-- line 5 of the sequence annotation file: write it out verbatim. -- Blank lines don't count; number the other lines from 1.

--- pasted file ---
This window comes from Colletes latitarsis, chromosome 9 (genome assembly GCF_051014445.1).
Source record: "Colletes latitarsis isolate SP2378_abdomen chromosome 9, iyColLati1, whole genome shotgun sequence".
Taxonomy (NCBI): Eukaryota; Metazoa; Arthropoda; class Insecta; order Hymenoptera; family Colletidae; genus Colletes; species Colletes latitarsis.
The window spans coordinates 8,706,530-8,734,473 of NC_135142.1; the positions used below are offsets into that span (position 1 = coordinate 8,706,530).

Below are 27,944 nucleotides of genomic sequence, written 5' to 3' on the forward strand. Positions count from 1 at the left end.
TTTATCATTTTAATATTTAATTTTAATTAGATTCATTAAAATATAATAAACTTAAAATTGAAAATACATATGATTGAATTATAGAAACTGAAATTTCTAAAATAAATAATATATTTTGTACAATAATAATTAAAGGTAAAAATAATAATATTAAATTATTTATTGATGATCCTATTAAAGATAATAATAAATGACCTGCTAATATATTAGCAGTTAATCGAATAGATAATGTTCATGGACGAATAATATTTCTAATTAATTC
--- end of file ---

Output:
Below are 27,944 nucleotides of genomic sequence, written 5' to 3' on the forward strand. Positions count from 1 at the left end.